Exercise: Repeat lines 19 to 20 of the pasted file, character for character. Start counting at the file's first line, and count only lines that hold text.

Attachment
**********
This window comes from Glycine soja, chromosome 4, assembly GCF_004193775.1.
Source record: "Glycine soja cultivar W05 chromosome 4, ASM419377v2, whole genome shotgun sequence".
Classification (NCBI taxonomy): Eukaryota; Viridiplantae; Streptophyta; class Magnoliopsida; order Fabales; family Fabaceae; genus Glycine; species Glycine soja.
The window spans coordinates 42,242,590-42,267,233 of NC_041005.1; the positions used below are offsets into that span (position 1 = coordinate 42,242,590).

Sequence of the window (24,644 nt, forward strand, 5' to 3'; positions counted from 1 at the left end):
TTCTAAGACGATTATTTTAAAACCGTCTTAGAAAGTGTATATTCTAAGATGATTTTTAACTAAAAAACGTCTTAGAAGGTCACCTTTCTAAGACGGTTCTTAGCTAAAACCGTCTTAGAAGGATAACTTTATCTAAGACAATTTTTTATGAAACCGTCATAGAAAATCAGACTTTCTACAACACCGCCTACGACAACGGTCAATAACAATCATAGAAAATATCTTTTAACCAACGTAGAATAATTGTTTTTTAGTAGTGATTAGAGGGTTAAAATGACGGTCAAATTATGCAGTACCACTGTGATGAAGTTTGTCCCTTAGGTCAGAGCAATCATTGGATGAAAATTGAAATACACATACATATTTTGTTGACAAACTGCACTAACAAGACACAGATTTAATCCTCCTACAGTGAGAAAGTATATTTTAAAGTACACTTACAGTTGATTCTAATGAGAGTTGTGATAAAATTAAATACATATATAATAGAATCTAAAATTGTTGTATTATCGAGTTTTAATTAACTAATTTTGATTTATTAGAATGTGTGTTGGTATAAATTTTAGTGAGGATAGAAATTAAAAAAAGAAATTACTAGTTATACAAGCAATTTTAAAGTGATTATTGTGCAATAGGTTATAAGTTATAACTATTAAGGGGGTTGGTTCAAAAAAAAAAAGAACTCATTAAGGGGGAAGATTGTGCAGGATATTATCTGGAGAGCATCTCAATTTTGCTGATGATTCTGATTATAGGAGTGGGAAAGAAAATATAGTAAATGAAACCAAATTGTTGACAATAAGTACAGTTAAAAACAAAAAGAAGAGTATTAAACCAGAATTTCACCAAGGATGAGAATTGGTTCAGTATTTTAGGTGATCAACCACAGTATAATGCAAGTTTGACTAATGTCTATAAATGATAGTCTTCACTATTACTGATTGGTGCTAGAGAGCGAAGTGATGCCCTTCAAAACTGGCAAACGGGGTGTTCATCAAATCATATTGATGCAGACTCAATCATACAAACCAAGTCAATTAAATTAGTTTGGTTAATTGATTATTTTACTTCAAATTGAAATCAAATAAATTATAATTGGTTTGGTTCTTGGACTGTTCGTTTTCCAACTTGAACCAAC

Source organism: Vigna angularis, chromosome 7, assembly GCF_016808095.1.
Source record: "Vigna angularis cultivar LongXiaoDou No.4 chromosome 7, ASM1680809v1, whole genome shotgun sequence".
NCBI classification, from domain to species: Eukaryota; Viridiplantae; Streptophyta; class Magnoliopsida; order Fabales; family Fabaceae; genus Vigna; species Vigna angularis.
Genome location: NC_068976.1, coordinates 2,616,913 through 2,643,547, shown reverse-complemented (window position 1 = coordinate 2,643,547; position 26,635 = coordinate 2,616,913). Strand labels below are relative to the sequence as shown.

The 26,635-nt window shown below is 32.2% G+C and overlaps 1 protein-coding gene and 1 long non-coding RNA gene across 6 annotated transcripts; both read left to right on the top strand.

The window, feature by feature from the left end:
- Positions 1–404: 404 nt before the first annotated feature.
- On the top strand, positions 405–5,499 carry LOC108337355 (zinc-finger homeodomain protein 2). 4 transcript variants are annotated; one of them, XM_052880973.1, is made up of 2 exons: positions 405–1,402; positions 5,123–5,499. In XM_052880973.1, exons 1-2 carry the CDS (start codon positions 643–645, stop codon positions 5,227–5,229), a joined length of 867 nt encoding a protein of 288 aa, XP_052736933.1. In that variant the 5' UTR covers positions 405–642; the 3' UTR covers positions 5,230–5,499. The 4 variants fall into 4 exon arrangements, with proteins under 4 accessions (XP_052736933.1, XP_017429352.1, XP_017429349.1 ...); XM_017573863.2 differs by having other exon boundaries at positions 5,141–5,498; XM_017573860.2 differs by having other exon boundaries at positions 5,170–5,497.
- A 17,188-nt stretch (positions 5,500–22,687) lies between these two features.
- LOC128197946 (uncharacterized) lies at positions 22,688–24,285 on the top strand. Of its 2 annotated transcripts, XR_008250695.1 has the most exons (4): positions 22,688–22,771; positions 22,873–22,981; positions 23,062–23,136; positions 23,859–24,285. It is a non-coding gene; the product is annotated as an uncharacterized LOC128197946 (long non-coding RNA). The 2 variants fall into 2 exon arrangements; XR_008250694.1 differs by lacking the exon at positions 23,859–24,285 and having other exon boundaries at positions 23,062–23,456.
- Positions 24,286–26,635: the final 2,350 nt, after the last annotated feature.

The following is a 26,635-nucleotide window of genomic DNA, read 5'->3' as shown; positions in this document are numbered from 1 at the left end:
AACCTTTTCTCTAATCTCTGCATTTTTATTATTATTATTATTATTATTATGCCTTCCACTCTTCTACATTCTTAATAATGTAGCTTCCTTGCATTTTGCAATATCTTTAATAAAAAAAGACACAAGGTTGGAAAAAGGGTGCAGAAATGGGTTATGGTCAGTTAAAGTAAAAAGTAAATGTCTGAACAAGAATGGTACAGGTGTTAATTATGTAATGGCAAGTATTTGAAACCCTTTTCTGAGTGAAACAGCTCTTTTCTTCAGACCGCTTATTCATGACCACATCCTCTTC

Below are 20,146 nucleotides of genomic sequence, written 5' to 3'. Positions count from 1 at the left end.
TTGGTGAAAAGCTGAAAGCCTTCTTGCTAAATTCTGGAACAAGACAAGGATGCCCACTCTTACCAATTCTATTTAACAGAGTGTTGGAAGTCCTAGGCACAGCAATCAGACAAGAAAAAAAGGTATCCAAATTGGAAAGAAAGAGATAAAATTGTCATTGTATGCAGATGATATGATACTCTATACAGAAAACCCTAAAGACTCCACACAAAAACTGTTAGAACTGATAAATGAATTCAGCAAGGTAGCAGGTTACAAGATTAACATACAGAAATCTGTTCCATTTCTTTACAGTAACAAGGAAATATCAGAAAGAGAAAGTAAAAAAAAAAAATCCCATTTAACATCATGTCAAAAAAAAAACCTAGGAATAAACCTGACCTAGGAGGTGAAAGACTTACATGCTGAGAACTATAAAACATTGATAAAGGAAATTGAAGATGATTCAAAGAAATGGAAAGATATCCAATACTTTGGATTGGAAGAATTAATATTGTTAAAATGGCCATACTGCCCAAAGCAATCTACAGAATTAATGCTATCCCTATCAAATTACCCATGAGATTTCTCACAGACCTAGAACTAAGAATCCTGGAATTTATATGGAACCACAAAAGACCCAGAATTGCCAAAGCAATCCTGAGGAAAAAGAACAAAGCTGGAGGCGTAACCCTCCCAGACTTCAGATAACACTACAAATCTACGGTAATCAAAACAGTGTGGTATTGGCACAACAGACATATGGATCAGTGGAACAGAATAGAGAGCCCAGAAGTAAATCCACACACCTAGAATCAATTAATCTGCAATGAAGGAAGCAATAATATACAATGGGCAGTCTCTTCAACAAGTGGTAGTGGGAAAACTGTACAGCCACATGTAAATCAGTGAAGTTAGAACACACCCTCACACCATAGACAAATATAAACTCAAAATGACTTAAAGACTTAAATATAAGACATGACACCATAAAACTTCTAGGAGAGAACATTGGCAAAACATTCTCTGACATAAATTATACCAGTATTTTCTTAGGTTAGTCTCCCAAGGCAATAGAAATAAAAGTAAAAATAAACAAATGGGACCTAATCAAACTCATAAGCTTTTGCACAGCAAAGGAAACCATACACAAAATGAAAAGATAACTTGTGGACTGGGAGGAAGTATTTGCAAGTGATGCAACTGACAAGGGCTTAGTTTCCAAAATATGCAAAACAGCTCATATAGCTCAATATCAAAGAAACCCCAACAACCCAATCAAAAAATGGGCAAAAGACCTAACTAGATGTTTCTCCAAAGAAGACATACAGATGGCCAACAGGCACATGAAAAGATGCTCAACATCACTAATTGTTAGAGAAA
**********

AACCTTTTCTCTAATCTCTGCATTTTTATTATTATTATTATTATTATTATGCCTTCCACTCTTCTACATTCTTAATAATGTAGCTTCCTTGCATTTTGCAATATCTTTAATAAAAAAAGACACAAGGTTGGAAAAAGGGTGCAGAAATGGGTTATGGTCAGTTAAAGTAAAAAGTAAATGTCTGAACAAGAATGGTACAGGTGTTAATTATGTAATGGCAAGTATTTGAAACCCTTTTCTGAGTGAAACAGCTCTTTTCTTCAGACCGCTTATTCATGACCACATCCTCTTC

Below are 20,146 nucleotides of genomic sequence, written 5' to 3'. Positions count from 1 at the left end.